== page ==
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I did take that into consideration. However I do remember after we met, he was handed the keys and said to the dispathcer something to the effect of not knowing we were taking the aircraft given to us.
 

Avenger29

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I don't know about that...I remember my discovery flight...

My instructor was relativly new at the school (the junior instructor, I guess) so I flew with her (and still do)...We went through a full preflight and checked everything, and she had me do everything. We then strapped in, and I logged a 1/2 hour that day- just what I paid for. I don't think this CFI did a preflight inspection before the student arrived, and may have been lax on the preflight b/c they had not had enough experience to know the troubles that can result. A lot of people get complacent in their jobs and don't check stuff. My advice: go do some 'hanger flying' and listen to the stories of those who did not preflight everything like they were supposed too. Adjust your preflight checklist accordingly. I know my father has experienced a couple of near death experiences and adjusted accordingly. For example, check the pitot tube to make sure the little flip up cover is not frozen and check the drain hole in the tail and make sure it is unclogged (do you know what 10 gallons of water in the tail does to the CG?). They don't teach you to do those two items in flight school.

I would definetly watch other CFI's do preflight, if not necessarily selecting them to teach you. You are the CFI's boss. You do not have to fly with them if you do not feel comfortable. It is as simple as that, although it is wierd for the person with minimum expertise to fire the teacher. That is a little wierd, I just can't get over that. It feels wrong as hell, but it is the truth.

Your jepps manual is correct. Don't trust the line guys with anything. Period. It is your a$$ on the line, not theirs.
 

User546

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Simply put: Never take anyones word, and always check them yourself before every flight.

1) You want to check the fuel, make sure its really been filled to the top.

2) You should always check and make sure the right color of fuel is in your fuel tanks.

3) Make sure the gas cap is secure. Lineman don't always get the fuel caps tightened down properly, and you don't ever want to look back and see fuel streaming out of your tanks. We had this happen on one of our CJ's awhile back. Luckily a passenger had come up to the cockpit to notify the pilots.

4) Two important things to always visually check, regardless of whether or not anyone has told you "they checked, and is okay": Gas and Oil. NEVER take anyones word. I always look at it like "if this engine ceases on me inflight, and I have to make a crash landing somewhere, when the Feds come to talk to me, am I going to be absolutely positive there was sufficient oil and fuel during the preflight?"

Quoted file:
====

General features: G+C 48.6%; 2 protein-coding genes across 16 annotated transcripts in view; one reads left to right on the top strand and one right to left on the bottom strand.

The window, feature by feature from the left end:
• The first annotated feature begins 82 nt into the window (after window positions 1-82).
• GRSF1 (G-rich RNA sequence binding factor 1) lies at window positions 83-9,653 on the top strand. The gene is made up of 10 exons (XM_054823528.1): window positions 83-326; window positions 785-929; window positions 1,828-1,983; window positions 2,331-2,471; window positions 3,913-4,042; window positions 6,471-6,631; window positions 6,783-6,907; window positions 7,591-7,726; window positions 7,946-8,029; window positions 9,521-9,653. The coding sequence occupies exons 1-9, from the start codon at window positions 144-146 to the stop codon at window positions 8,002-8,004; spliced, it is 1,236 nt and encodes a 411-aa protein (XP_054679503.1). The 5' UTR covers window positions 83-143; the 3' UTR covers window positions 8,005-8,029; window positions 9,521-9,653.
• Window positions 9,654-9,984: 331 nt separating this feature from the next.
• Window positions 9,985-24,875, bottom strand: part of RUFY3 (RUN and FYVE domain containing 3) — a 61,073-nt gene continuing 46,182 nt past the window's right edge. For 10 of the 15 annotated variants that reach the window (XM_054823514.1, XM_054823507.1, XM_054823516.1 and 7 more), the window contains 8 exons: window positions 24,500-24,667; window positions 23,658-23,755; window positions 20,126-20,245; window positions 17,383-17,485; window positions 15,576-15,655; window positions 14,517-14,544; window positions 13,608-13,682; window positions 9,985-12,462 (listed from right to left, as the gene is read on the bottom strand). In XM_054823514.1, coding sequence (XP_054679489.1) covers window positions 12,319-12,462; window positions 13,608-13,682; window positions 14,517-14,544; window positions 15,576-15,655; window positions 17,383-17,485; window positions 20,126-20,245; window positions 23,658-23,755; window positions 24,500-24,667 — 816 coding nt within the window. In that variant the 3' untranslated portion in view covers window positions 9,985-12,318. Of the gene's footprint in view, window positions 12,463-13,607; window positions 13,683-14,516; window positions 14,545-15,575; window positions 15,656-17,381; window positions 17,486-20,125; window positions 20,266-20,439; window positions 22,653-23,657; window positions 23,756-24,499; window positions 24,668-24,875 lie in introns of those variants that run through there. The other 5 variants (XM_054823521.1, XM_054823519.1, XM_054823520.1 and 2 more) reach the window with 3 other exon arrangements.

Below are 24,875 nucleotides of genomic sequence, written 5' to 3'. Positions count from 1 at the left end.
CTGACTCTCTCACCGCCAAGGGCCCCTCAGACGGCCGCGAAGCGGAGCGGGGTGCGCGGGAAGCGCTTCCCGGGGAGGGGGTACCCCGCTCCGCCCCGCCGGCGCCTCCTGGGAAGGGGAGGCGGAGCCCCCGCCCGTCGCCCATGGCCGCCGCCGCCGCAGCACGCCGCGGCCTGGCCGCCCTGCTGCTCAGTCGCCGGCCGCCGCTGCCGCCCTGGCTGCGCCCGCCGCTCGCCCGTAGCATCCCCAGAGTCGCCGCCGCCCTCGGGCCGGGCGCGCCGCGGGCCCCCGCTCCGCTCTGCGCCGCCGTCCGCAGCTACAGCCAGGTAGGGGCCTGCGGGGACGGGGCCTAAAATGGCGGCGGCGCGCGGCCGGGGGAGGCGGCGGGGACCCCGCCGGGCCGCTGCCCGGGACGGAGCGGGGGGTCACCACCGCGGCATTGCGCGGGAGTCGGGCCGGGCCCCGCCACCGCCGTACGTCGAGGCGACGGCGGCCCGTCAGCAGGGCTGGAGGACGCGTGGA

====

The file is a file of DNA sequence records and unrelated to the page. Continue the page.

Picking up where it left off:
It's good that your already working on the proper "mindset" of a good, safe pilot. Don't be afraid to be more assertive in the future, the flight instructors will see this as a good trait.
 

TonyC

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flydrummer said:
Or is this like driving school...where they teach you to drive with your hands and 2 and 10 but in reality no one does that.
They're teaching 9 and 3 now, so your arms won't be broken by an airbag. :eek:

:)



President Ronald Reagan put it best:


Trust, but verify.




:)




.
 

Illini Pilot

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even though this is definately something the CFI should have done...you will be doing the preflights after the first lesson or two. be glad you are this aware of the dangers of taking the preflight lightly...i usually turn the preflight duties over to the student after the first couple times, but i will still watch them from the desk or wherever periodically to make sure they aren't just walking around it. its amazing to watch some of them eventually just walk around the plane and look at it, run their hand on the prop and stick the tanks. then i get the fun of busting them :)
 

flydrummer

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Thanks for the replies. I hope that I maintain a good level of awareness throughout my career! And I hope someone slaps me if they see that I'm not. :)
 

MFRskyknight

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Being assertive with your CFI, as awkward as it may feel with your inferior level of experience, may save your life. Especially with such critical items as fuel, oil, etc. For example, let's say you've been flying 10 minutes with the fuel needles buried in the red.

You're thinking, "Looks a little low--but those are inaccurate anyway, and he's a professional. I'm sure he's paying attention."

He's thinking anything from, "Only a few more months of this crap and I'm off to the regionals" to "Man, I'm starving; is it lunchtime yet?" to "Did I return those DVDs to Blockbuster?"

It's comforting to think of CFIs as machines who are at 110% of their game every day, but, you know, human beings and all that stuff. I don't think I can add anything more to the excellent advice given here by all so far, except that I've had one or two firsthand CFI-judgment-related experiences as a student that I would not care to repeat, so I feel I can't emphasize assertiveness enough.

MFR